"It takes 20 years to build a reputation and five minutes to ruin it. If you think about that, you'll do things differently." - Warren Buffet
In a similar fashion, most of us spend the majority of our lives carefully and painstakingly accumulating wealth. The last thing we need is an ill-designed plan causing our wealth to flood out faster than it came in.
When designing your estate plan, you need to plan for both building wealth and protecting it in the future. You should take at least a few hours to sit down and design a plan for the disposition of this wealth. Your plan should be dynamic; considering transfers during your lifetime (inter vivos) as well as upon your death (testamentary). The art of developing this extensive plan is called estate planning.
The primary purpose of this process is to pass wealth to the next generation (or to a charity) with as little cost or difficulty as possible. The most common and popular vehicle for this goal is a revocable inter vivos trust, or "Living Trust." As the title indicates, a Living Trust is fully revocable at any time prior to your incapacity or death.
The Living Trust replaces the will as the primary vehicle for disposing of accumulated wealth. A simple will without a trust is inadequate to ensure the full utilization of the estate and gift tax benefits permitted by the federal government. A trust within a will (i.e., a testamentary trust) may be used; however, a Living Trust is less complex and it has additional advantages, including but not limited to, the following:
- Avoiding Probate
- Avoiding Guardianship
- Continuity of Management
Assets held or titled in the name of your Living Trust do not pass through the judicial process of probate. These assets are nominally owned by the trustee of your trust (during your lifetime, you may choose to be the sole trustee). If you fully fund your Living Trust during your lifetime by placing all of the assets subject to probate into your trust, then your assets avoid the probate process. You will save your beneficiaries considerable time, cost and potential difficulties that are associated with the probate process.
More importantly, a properly drafted Living Trust will provide that if you become incapacitated (i.e., unable to handle financial affairs), your trustee or successor trustee will have control over your assets and take care of your costs of living and medical care. If you become incapacitated and have not executed a Living Trust, a guardian may need to be appointed to take care of your financial needs. Unfortunately, the guardianship law in Florida is very complex, costly, time-consuming and emotionally draining to have a guardian appointed.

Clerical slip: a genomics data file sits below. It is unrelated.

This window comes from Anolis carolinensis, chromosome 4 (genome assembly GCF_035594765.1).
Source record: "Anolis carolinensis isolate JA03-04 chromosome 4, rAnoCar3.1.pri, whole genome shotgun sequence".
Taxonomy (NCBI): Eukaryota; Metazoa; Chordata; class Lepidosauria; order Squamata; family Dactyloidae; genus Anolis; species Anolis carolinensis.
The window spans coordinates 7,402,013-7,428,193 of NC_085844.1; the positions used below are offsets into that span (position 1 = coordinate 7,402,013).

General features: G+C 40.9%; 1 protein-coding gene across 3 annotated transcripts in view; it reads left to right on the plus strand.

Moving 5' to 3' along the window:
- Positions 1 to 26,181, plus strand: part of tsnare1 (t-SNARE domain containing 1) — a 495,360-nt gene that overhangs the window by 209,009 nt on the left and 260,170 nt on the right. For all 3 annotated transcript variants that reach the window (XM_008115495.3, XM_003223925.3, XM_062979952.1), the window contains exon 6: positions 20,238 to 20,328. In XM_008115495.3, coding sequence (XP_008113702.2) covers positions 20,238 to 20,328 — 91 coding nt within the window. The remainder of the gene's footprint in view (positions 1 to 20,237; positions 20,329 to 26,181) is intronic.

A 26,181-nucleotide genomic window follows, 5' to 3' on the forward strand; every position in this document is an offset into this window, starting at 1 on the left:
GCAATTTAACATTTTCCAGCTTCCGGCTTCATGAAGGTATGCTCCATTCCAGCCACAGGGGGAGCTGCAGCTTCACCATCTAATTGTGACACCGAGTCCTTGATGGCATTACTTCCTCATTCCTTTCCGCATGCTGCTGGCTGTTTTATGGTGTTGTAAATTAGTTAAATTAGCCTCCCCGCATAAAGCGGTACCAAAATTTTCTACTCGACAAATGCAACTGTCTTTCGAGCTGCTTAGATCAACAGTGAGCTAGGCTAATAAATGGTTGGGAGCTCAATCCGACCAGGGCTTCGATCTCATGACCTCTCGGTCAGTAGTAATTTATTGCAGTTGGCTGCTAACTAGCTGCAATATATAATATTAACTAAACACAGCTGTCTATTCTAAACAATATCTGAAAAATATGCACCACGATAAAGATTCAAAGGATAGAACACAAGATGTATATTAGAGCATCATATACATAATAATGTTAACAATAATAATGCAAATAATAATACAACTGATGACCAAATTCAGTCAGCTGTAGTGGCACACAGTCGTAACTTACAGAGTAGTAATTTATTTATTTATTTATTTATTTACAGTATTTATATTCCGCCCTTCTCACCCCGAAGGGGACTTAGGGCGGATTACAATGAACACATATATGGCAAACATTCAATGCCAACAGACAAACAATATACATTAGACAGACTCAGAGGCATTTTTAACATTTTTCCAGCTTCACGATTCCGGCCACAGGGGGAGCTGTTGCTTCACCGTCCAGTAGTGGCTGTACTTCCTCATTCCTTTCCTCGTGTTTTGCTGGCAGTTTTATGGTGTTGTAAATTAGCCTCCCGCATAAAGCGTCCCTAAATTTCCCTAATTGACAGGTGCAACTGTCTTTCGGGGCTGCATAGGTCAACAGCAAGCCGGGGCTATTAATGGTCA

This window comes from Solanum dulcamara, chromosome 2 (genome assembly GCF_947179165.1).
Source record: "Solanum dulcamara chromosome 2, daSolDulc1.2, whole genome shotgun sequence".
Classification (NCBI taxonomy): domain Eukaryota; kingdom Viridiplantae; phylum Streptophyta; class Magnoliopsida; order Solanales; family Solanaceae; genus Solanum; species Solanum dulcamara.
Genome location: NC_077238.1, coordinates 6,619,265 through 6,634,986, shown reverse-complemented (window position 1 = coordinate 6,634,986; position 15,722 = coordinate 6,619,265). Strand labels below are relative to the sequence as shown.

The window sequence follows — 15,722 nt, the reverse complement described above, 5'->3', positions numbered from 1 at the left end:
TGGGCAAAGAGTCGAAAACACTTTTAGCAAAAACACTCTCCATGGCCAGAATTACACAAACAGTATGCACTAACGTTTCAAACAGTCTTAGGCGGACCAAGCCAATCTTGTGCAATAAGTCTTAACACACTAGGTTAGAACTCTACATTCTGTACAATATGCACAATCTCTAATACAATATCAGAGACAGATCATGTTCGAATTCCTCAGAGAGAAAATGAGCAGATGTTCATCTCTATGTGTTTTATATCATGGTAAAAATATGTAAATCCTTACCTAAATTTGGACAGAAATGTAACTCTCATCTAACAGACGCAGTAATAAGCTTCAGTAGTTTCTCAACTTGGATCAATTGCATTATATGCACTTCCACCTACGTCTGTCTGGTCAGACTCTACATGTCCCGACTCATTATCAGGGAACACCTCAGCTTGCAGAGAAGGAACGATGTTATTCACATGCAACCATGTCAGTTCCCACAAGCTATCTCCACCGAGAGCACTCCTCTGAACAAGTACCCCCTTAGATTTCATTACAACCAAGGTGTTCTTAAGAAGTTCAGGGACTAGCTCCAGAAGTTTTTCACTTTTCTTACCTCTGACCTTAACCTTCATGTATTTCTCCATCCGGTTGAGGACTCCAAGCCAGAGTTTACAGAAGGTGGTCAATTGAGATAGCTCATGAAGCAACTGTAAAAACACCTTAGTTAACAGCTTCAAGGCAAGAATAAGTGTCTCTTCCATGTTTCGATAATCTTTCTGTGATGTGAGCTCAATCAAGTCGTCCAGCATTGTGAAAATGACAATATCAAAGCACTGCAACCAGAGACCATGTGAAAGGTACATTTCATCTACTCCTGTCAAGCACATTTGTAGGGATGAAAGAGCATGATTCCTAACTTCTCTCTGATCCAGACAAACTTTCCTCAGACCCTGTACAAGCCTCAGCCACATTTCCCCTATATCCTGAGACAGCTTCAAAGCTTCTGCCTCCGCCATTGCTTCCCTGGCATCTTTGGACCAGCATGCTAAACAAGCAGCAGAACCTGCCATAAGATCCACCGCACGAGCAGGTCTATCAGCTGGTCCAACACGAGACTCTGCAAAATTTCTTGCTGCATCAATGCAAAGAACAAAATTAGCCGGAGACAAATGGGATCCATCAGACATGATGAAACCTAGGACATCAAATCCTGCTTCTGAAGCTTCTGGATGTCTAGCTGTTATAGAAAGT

Once your Living Trust is funded, the terms of the trust control how and when the assets of the trust are disposed of. Your subsequent incapacity or death does not necessarily affect the management of your trust assets. The trustee or successor trustee of your Living Trust will continue to manage your trust in accordance with your original plan. On the contrary, if you have a will but no Living Trust, all assets subject to probate will have to be transferred to the new owner pursuant to your will, after the probate court judge approves of the proposed plan of distribution.
The trustee or successor trustee may make immediate distributions from your trust upon your death or incapacity without any delay. Without a Living Trust, your assets may only be disposed of pursuant to your will after going through a lengthy probate process. (Early distributions may be made by your Personal Representative under your will if he or she is sure that sufficient assets are available to pay administrative expenses and claims against the estate.)
A will must be recorded with the probate court and, therefore, its contents are of public record. However, unlike a will, a Living Trust does not need to be filed with the court. As a result, the use of a Living Trust affords you a greater degree of privacy. Your personal affairs will never be a matter of public knowledge.